Early years

The Bulgarian unification of 1885 made Bulgaria the largest Balkan state in terms of territory, which immediately sparked dissent in Serbia and Greece, which demanded territorial compensations. While the agitation of the Greek side calmed down, Serbia - backed by Austria-Hungary - launched a military campaign against Bulgaria. The Serbs, expecting a quick end to the war, suffered losses and were pushed back by Bulgarian troops[2] who did not have higher-ranking officers than captains at the time. Owing to its militaristic policy at the time, Bulgaria was labelled as a "Balkan Prussia".[3][4]

A triumphal arch in Edirne raised in honour of the Bulgarian troops entering the town, 1913

In the early 1900s instability in the Balkans continued, as the collapse of the Ottoman Empire was progressing. After an anti-Ottoman rebellion in Macedonia and an Ottoman defeat in the Italo-Turkish War, Bulgaria, Greece, Serbia and Montenegro settled their differences and formed a coalition against the Ottoman Empire, known as the Balkan League.[5] In late September 1912, both the League and the Ottoman Empire mobilised their armies. Montenegro was the first to declare war, on 25 September. The other three states, after issuing an impossible ultimatum to the Sublime Porte on 13 October, declared war on 17 October. Bulgaria was militarily the most powerful of the four states, with a large, well-trained and well-equipped army.[6] The peacetime force of 60,000 men was expanded during the war to 370,000 (more than half of the League's total of 700,000 troops), with almost 600,000 men mobilised in total, out of a population of 4,300,000.[7] The field army counted for 9 infantry divisions, 1 cavalry division and 1,116 artillery units.[6] Bulgarian troops marked a decisive victory at Kirk Kilisse and captured Adrianople after a prolongued siege. A British war correspondent of the era compared the determination of Bulgarian troops to kill their enemy with that of the Japanese and the Gurkhas.[8]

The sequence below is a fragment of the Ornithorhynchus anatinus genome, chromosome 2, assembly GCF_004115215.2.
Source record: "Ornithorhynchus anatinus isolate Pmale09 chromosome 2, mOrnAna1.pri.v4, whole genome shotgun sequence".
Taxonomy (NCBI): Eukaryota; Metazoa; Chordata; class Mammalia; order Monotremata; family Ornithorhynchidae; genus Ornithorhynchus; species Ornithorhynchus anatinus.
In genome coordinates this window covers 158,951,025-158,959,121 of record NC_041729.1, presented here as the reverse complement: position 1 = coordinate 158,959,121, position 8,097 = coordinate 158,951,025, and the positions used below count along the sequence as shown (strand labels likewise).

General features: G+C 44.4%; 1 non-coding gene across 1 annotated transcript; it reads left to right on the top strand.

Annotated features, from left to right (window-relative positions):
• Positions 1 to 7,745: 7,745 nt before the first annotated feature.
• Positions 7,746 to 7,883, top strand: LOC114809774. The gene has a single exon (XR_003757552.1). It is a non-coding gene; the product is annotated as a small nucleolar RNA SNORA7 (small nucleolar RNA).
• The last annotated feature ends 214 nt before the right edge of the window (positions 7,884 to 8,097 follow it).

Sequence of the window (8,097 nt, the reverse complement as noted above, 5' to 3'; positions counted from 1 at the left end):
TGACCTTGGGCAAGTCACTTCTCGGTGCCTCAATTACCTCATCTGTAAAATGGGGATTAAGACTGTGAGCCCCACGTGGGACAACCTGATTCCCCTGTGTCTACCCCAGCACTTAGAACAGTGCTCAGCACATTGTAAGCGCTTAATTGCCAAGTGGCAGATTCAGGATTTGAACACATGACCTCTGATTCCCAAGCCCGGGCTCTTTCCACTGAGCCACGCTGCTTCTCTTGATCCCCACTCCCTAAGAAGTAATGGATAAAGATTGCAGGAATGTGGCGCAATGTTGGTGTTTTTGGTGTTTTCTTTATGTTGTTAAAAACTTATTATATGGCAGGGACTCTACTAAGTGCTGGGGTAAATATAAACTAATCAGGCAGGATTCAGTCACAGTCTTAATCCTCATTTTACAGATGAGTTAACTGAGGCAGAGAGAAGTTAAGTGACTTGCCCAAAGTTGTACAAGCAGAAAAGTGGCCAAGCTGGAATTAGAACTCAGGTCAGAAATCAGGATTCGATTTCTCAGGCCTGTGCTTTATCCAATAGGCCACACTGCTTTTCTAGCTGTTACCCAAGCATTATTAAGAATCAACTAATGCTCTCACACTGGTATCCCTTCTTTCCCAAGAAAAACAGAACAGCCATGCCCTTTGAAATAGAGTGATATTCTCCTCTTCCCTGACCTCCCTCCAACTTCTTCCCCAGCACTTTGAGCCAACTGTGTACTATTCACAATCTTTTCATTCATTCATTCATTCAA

The Second Balkan War began shortly after the end of the first one. A dispute between Bulgaria, Serbia and Greece over the division of Macedonia prompted the Bulgarian leadership to attack its neighbours. Bulgarian troops were still exhausted by the first war, and the majority of Bulgaria's forces were deployed along the Ottoman border. During the war, Bulgaria fought against all its neighbours, including Romania, which did not participate in the first war. The 500,000-man Bulgarian army faced a total of 1,250,000 enemy troops from all sides.[9] Supply and coordination problems and the overwhelming numbers of the attackers brought about an end to the war in less than two months.

World wars

Mobilised Bulgarian troops departing for the front, 1915

The outcome of the Balkan Wars sparked a very strong revanchist sentiment among Bulgarians. In 1915 Germany promised to restore the boundaries according to the Treaty of San Stefano and Bulgaria, which had the largest army in the Balkans, declared war on Serbia in October the same year. In the First World War Bulgaria decisively asserted its military capabilities. The second Battle of Doiran, with general Vladimir Vazov as commander, inflicted a heavy blow on the numerically superior British army, which suffered 12,000 casualties against 2,000 from the opposite side. One year later, during the third battle of Doiran, the United Kingdom, supported by Greece, once again suffered a humiliating defeat, losing 3,155 men against just about 500 for the Bulgarian side. The reputation of the French army also suffered badly. The Battle of the Red Wall was marked with the total defeat of the French forces, with 5,700 out of 6,000 men killed. The 261 Frenchmen who survived were captured by Bulgarian soldiers. Out of a 4.5 million population,[10] Bulgaria fielded 1,200,000 people in its army.[11] Even this vast expansion of the military could not save Bulgaria from the imminent defeat of its patron Germany. The Allied breakthrough at Dobro Pole and the subsequent soldier mutiny at Vladaya completely disrupted the war effort in 1918. Bulgaria capitulated soon after these events. Bulgarian casualties amounted to 412,000, along 253,000 refugees from the lost territories.[12]